Bottle Bill Expansion Will Get Subcommittee Hearing; Experts Testify for House and Senate Committees

Legislation to dramatically overhaul the Iowa bottle bill will get its first hearing in subcommittee Tuesday, February 12.  HF 181 would expand the five-cent can and bottle deposit to many non-carbonated, non-alcoholic beverage containers, including plastic water bottles.  It would also double the handling fee paid to redemption centers from one cent per container to two cents.  Rep. Andy McKean (R-Anamosa) introduced the bill, and will chair next week’s hearing.  Reps. Robert Bacon (R-Sioux City) and Sharon Steckman (D-Mason City) will round out the subcommittee.  At least two of those lawmakers must sign-off on the bill for it to advance to the full House Environmental Protection Committee for consideration.

Lawmakers demonstrated their interest in some sort of bottle bill reform this week, with key House and Senate committees hearing expert testimony on Thursday. Iowa State University economist Dr. Dermot Hayes said from an economic perspective, the bottle bill is “beautiful” because it’s market-based.  However, the system has a key flaw—the deposit and handling fee don’t automatically adjust with inflation.  If they did, Hayes said that today, the deposit would be 17 cents, and the handling fee three cents.  Now, he said, the system is failing.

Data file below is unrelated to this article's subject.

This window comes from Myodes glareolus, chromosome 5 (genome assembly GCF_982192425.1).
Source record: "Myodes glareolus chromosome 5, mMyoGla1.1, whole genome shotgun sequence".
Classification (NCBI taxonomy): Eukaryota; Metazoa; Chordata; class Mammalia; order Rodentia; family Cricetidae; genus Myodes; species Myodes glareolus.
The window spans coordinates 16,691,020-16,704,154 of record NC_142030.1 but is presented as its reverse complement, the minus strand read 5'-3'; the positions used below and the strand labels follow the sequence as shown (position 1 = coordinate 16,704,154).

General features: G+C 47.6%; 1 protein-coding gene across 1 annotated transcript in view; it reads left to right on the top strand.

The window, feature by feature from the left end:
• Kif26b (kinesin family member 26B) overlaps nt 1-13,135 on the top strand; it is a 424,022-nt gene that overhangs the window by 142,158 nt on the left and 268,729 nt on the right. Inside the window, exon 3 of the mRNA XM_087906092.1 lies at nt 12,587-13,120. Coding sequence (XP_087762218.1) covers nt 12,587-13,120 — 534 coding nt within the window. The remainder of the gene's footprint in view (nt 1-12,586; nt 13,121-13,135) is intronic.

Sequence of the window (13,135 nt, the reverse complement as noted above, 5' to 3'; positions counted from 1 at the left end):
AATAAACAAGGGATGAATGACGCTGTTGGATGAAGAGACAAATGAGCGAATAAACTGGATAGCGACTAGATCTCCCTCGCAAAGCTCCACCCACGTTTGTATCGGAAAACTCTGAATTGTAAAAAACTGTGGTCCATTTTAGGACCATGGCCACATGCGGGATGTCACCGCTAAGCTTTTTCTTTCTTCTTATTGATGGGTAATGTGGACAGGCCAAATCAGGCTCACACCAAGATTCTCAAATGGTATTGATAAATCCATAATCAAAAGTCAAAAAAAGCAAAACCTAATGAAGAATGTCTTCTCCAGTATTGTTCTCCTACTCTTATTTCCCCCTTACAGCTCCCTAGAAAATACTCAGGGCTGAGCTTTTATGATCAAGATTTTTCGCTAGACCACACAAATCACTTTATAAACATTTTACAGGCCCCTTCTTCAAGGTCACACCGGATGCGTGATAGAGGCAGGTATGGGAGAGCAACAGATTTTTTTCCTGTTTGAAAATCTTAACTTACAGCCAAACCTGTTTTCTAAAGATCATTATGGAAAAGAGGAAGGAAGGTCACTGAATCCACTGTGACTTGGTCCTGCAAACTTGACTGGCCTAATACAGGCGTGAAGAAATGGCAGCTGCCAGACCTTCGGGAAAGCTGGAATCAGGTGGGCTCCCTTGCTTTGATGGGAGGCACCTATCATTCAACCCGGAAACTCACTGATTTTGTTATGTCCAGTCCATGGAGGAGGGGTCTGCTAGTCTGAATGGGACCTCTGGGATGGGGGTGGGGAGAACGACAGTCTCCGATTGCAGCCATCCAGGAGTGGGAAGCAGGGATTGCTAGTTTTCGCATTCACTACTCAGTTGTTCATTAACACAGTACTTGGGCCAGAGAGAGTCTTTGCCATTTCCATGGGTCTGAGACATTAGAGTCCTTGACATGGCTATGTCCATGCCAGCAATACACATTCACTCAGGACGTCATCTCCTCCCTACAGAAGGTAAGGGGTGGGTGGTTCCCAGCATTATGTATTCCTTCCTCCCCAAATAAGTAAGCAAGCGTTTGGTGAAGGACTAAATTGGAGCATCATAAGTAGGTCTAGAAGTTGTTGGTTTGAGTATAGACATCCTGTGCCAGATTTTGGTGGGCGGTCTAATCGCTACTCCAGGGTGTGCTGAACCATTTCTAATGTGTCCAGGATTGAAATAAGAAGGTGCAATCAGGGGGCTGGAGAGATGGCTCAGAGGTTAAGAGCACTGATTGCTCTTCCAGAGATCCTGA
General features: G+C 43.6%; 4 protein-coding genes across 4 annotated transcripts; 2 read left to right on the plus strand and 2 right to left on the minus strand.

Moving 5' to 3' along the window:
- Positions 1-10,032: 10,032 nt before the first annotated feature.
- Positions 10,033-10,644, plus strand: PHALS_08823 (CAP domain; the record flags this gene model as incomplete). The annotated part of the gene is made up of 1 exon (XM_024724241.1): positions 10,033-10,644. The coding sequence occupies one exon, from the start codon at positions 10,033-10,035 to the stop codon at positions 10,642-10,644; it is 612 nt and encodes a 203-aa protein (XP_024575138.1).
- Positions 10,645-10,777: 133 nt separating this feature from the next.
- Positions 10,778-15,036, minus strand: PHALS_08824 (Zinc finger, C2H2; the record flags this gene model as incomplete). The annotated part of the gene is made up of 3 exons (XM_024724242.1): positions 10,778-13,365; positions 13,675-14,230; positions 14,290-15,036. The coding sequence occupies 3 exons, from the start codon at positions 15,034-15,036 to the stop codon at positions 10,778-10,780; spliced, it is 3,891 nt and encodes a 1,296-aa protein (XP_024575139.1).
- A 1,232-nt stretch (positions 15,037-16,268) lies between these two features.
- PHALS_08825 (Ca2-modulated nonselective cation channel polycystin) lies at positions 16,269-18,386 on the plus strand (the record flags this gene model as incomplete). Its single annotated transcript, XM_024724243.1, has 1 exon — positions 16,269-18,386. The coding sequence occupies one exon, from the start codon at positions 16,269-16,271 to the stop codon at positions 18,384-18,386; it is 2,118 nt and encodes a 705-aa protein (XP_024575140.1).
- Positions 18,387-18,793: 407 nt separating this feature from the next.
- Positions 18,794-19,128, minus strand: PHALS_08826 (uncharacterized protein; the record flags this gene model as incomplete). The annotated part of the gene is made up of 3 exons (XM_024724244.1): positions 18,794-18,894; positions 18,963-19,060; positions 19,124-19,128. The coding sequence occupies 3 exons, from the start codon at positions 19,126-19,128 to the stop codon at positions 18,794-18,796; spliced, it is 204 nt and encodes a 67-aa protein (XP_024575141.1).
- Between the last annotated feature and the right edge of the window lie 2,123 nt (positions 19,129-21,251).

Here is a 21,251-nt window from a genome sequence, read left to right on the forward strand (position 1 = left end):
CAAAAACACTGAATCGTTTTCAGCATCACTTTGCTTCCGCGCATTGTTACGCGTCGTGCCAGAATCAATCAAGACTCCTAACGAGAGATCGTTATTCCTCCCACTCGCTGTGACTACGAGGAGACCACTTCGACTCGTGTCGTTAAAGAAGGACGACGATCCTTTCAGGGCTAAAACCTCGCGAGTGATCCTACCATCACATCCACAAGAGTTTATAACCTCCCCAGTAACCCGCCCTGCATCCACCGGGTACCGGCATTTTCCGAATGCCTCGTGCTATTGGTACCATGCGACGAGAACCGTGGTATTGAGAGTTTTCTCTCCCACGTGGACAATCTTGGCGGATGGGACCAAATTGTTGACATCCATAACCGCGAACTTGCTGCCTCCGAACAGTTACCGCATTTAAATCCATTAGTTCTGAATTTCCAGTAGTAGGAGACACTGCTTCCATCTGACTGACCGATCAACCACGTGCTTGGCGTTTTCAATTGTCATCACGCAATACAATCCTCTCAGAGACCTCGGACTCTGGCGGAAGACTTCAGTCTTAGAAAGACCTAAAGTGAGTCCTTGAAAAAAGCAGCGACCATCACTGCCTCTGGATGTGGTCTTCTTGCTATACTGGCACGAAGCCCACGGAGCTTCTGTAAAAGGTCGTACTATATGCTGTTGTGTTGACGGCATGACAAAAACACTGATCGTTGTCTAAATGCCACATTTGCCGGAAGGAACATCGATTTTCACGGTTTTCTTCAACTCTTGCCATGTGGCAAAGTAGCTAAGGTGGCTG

Container Recycling Institute President Susan Collins also gave testimony.  She said bottle bills are so effective they’re “the rock stars of recycling.”  Pointing to 2015 statistics, she noted the recycling rate for PET plastic bottles with deposits was more than 63 percent nationwide.  Without a deposit, it was less than 18 percent. Meanwhile, the market for bottled water keeps expanding, creating further issues with plastic waste.  She also pointed out that of the states offering handling fees, Iowa’s is the lowest in the country.

This week Rep. Mary Gaskill (D-Ottumwa) also filed two new pieces of bottle bill legislation.  Taken together, they would essentially do the same thing as HF 181.  Individually, HF 198 would expand the deposit to plastic water bottles, sports drinks, and many other non-carbonated, non-alcoholic beverages.  HF 199 would increase the handling fee to two cents.